One Health, as an international movement and as a research methodology, aspires to cross boundaries between disciplines. However, One Health has also been viewed as “reductionist” due to its overemphasize on physicians-veterinarians cooperation and surveillance capacity enhancement, while limiting the involvement with socio-political preconditioning factors that shape the impact of diseases, and the ethical questions that eventually structure interventions. The current article draws on a qualitative study of Brucellosis control in Israel, to address the benefits of broadening the One Health perspective to include ethical considerations and the socio-political aspects of health. Using in-depth-interviews, observations and document review, the article analyzes stakeholders’ knowledge (policy makers, practitioners and livestock owners) to understand Brucellosis control interventions in the Negev region of Israel. The analysis highlights four different types of boundaries: geographical, professional, disciplinary and participatory. The variety of boundaries going beyond disciplinary ones, are often neglected by traditional One Health discourses, however they provide clearer understanding regarding the role of the Israel and Palestine relations; enforcement activities and trust creation; and mechanisms of decision-making and public participation, in Brucellosis interventions. A broad One Health analysis that addresses ethical concerns and socio-political environments, as well as human and veterinary medicine, encourages re-framing of causes and solutions when dealing particularly with Brucellosis in the Negev, but more generally with zoonotic diseases, low-trust settings and inequitable distribution of power. The inclusion of historical, political and bioethical considerations of Public Health in One Health creates opportunities to increase the relevance of One Health and expand its scope as a novel scientific paradigm.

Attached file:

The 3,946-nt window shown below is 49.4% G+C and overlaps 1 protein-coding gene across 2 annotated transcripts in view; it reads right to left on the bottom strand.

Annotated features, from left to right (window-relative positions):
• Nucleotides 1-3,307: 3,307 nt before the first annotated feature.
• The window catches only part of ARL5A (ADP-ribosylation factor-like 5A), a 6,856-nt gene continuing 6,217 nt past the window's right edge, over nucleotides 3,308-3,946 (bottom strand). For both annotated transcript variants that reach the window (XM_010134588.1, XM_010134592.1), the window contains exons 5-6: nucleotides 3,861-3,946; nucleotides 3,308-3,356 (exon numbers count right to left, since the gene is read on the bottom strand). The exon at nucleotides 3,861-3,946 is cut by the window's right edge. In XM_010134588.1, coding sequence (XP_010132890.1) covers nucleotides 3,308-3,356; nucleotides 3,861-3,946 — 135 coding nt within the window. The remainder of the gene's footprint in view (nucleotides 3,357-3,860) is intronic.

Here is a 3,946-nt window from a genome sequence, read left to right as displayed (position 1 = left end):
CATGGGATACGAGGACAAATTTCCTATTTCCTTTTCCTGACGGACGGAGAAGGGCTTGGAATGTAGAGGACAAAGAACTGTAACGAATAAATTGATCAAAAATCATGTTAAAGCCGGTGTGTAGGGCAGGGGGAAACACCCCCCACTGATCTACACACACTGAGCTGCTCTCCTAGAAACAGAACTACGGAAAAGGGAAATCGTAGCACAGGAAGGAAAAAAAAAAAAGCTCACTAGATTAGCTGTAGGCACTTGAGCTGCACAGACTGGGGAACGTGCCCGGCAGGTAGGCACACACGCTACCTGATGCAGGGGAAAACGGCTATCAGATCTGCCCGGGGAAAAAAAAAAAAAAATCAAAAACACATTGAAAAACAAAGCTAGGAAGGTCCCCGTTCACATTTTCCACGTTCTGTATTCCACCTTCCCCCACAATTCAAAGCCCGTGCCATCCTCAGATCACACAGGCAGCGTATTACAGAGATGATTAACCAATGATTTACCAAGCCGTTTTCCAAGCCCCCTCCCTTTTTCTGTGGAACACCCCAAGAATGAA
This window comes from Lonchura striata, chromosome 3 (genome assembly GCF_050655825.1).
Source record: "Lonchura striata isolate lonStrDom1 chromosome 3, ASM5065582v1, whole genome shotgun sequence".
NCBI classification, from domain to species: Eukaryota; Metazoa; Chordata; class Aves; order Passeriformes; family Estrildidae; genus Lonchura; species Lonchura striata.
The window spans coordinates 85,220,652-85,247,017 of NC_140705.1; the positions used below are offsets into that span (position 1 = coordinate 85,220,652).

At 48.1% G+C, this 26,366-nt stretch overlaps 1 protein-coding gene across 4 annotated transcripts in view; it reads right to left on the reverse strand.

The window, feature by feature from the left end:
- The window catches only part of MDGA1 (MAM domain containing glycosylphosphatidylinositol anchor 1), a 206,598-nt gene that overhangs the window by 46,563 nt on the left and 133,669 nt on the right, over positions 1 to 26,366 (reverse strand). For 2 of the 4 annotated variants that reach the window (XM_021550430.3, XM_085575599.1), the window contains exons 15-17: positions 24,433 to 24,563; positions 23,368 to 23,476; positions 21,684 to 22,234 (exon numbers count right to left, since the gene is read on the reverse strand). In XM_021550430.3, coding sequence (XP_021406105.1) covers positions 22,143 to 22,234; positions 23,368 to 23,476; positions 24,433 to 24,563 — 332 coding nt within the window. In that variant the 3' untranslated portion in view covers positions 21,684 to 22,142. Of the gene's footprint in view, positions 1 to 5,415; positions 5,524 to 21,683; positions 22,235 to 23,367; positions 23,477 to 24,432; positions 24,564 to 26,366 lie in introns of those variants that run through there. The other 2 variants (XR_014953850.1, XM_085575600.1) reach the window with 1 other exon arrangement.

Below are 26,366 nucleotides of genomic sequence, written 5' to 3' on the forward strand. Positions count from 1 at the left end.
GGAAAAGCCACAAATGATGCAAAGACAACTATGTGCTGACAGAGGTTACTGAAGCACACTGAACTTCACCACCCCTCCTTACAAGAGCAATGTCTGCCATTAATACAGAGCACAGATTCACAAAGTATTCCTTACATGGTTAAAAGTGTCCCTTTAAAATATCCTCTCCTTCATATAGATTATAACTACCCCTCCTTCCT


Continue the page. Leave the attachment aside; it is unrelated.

Monash Bioethics Review – Springer Journals
Published: Jun 5, 2018
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